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BOTTWNOG - Gazetteers

 A Topographical Dictionary of Wales Samuel Lewis, 1833

BOTTWNOG (BOD-WYNNOG), a parish in the hundred of GAFLOGION, Lleyn division of the county of CARNARVON, NORTH WALES, 8 miles (W. S. W.) from Pwllheli, containing 179 inhabitants. The village is, situated in an extensive plain, but neither it nor the surrounding district possesses features worthy of particular notice.

The living is a perpetual curacy, annexed to the, rectory of Meylltyrn, in the archdeaconry and diocese of Bangor. The church, dedicated to St. Beuno, is a small edifice, in a very dilapidated state. There are places of worship for Independents and Calvinistic Methodists.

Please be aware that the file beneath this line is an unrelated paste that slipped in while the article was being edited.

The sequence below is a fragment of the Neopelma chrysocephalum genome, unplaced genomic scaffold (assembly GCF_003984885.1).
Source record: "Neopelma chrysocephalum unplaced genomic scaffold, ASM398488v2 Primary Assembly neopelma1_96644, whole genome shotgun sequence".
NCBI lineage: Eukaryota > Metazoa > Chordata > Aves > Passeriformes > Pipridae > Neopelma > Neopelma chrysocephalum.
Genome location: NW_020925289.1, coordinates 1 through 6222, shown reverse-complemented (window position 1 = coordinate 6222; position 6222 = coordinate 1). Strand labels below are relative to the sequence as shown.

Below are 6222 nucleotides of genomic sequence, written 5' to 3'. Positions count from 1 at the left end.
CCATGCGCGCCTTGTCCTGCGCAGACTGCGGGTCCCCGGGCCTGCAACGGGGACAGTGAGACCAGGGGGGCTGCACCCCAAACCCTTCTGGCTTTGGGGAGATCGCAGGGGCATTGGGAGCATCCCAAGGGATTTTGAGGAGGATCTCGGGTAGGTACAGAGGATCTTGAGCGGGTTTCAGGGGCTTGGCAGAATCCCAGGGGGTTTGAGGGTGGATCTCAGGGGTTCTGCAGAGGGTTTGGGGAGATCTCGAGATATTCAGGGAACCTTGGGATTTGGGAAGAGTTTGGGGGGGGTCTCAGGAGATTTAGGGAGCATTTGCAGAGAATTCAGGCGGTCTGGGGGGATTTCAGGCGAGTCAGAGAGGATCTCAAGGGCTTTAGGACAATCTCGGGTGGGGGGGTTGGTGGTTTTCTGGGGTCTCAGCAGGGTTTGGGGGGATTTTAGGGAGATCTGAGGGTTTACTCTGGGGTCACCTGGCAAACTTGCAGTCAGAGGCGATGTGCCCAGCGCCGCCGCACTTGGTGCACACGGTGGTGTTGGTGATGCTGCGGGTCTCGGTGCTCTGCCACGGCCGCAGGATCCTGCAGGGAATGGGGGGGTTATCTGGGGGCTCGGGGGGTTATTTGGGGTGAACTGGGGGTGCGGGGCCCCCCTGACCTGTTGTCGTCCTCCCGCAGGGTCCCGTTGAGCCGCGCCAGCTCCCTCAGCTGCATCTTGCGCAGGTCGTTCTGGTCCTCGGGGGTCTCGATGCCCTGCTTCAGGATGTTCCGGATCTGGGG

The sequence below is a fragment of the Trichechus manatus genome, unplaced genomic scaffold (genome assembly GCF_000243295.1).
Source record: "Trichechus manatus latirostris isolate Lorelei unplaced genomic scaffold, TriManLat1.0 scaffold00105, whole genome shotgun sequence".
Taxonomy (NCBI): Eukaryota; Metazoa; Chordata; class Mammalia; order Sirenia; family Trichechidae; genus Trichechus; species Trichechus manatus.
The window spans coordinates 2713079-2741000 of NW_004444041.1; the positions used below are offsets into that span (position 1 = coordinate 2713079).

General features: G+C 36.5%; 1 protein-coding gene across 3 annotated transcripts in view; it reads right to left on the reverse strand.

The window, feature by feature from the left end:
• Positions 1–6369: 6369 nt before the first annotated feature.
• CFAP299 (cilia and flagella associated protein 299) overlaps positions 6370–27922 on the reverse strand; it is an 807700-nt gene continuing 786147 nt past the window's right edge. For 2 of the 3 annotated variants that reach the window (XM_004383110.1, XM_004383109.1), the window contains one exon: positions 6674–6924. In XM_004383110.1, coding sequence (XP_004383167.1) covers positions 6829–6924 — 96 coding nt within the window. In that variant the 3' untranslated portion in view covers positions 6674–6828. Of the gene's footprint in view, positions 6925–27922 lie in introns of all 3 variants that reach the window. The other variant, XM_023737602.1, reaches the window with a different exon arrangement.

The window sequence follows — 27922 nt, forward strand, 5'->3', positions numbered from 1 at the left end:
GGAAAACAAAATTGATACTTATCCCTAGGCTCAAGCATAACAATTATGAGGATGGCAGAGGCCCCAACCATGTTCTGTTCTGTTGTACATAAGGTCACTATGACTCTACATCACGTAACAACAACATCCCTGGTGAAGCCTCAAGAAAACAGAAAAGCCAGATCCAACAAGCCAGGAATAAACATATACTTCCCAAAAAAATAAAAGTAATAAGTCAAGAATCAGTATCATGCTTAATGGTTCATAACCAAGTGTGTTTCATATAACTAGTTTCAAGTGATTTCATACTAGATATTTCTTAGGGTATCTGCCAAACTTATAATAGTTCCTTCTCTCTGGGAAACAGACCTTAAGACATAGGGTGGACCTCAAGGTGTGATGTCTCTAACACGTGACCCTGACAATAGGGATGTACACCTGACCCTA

The grammar school was founded in 1616, by Dr. Henry Rowlands, Bishop of Bangor, who endowed it with a farm, called Llyslew, at Porthamel, in the county of Anglesey, now producing £200 per annum, of which sum £ 100 per annum is paid to the master (who, according to the Will of the founder, must be an English man, and have taken the degree of master of arts at the University of Oxford), and £40 per annum to an usher, and £ 10 is allowed annually for coal; the remainder has been suffered to accumulate, and at present amounts to £ 550. There are fifty-four boys on the foundation, who are instructed in the general branches of an English education, and in the classics, when required. An excellent house was built in 1817, as a residence for the master, and the school-room and house for the usher are in very good repair. Bishop Rowlands also bequeathed to the Principal and Fellows of Jesus' College, Oxford, all his lands in Erianell, in the county of Anglesey, for the foundation of two fellowships in that college, one fellow to be from the school of Bottwnog, and one from that of Bangor, or of Beaumaris ; and he charged his estate of Tyddyn y ddreinioes with the payment of £ 6 per annum for two poor boys in the school of Bottwnog. The average annual expenditure to support the poor is £35. 7.

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